Less than a week since the mass protest titled National Walkout Day, Great Mills High School in Maryland has endured what is the 17th shooting of 2018.
The shooting occurred on Tuesday, March 20th, leaving two students injured and the gunman dead. The suspected gunman was 17-year-old Austin Wyatt Rollins, who used a Glock 9-millimeter gun that was reportedly legally owned by his father. School resource officer Deputy First Class Blaine Gaskill is credited with having diffused the situation by firing back at Rollins, preventing further injury to the student population.
14-year-old Desmond Barnes was shot in the leg but was released from the hospital the day after the shooting, whereas 16-year-old Jaelynn Willey remained in critical condition. Current speculation suggests that Rollins and Willey were in a relationship that may be linked to his cause for attack.
The circumstances surrounding this shooting are especially sensitive in light of National Walkout Day, in which Great Mills students participated to advocate for heightened gun control regulations. Given this, the “thoughts and prayers” narrative that often follows school shootings has been largely strayed from. Within recent weeks, the backlash against politicians who rely on notions of “thoughts and prayers” as equivalent to genuine aid or reform has steadily increased.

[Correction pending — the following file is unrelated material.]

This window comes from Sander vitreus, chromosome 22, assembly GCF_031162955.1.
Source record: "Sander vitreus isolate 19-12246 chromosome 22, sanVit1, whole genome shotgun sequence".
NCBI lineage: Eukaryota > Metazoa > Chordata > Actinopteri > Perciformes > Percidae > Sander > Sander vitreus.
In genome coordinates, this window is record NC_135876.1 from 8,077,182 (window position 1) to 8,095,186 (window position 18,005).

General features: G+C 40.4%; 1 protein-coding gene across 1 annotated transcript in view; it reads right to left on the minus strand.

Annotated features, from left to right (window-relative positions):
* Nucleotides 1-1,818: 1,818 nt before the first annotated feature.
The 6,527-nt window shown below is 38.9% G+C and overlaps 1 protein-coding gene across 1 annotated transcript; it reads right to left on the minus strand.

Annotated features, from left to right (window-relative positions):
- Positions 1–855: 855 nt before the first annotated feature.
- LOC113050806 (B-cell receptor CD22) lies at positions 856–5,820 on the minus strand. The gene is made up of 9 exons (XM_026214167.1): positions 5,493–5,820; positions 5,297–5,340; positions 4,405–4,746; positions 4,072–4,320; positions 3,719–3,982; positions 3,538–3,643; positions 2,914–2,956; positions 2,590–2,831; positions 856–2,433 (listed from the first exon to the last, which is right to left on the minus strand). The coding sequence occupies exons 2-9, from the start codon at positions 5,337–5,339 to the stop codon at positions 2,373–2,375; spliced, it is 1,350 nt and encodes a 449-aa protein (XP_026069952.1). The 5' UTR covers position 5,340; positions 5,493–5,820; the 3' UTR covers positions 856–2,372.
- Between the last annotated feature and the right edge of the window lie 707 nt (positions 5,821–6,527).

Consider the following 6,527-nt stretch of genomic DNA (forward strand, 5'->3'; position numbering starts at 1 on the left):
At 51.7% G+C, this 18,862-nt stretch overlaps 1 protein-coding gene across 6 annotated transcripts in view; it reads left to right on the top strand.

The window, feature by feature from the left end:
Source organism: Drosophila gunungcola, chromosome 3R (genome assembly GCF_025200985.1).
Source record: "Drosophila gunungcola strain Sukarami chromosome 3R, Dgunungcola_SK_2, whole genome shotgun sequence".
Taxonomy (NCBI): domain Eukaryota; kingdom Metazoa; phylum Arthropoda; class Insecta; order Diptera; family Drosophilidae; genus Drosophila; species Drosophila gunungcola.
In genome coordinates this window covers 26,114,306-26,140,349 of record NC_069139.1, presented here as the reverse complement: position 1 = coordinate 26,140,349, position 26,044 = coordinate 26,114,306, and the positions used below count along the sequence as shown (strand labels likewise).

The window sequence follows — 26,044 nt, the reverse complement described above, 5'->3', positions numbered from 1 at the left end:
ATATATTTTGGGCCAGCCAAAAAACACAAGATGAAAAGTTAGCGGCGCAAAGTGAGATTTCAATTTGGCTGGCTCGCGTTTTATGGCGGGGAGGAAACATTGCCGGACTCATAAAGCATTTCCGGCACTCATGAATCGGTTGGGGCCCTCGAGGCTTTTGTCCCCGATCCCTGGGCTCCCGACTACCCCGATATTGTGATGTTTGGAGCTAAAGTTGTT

Congressman Ted Lieu, for example, tweeted:
“My heart goes out to those affected by this shooting. The most important way to honor victims of school shootings is to do what we can to prevent future school shootings.”
Following a similar vein, Governor Andrew Cuomo- who engaged with a student lie-in just last week in a symbol of solidarity- tweeted:
“Today’s shooting at Great Mills High School in Maryland is another tragic and exasperating reminder of the enduring threat of gun violence. Thoughts and prayers are not enough. We need action.”
Though Governor Larry Hogan initially tweeted sharing his prayers, he followed with an official statement that reads:
“But prayers are not enough. Although our pain remains fresh and the facts remain uncertain, today’s horrible events should not be an excuse to pause our conversation about school safety. Instead, it must serve as a call to action.”
The influence of student activism is increasingly apparent; the conversation, given the politician response to the shooting, has changed. Political inaction is no longer tolerated. The fears of the students have been presented on an equal platform with the plans they have for change. The subsequent 'March for Our Lives' on March 24th signifies an active and ongoing effort to demand that children retain the safety that school systems are meant to guarantee.
Prayers are not enough, and the system must continue to wake up to it.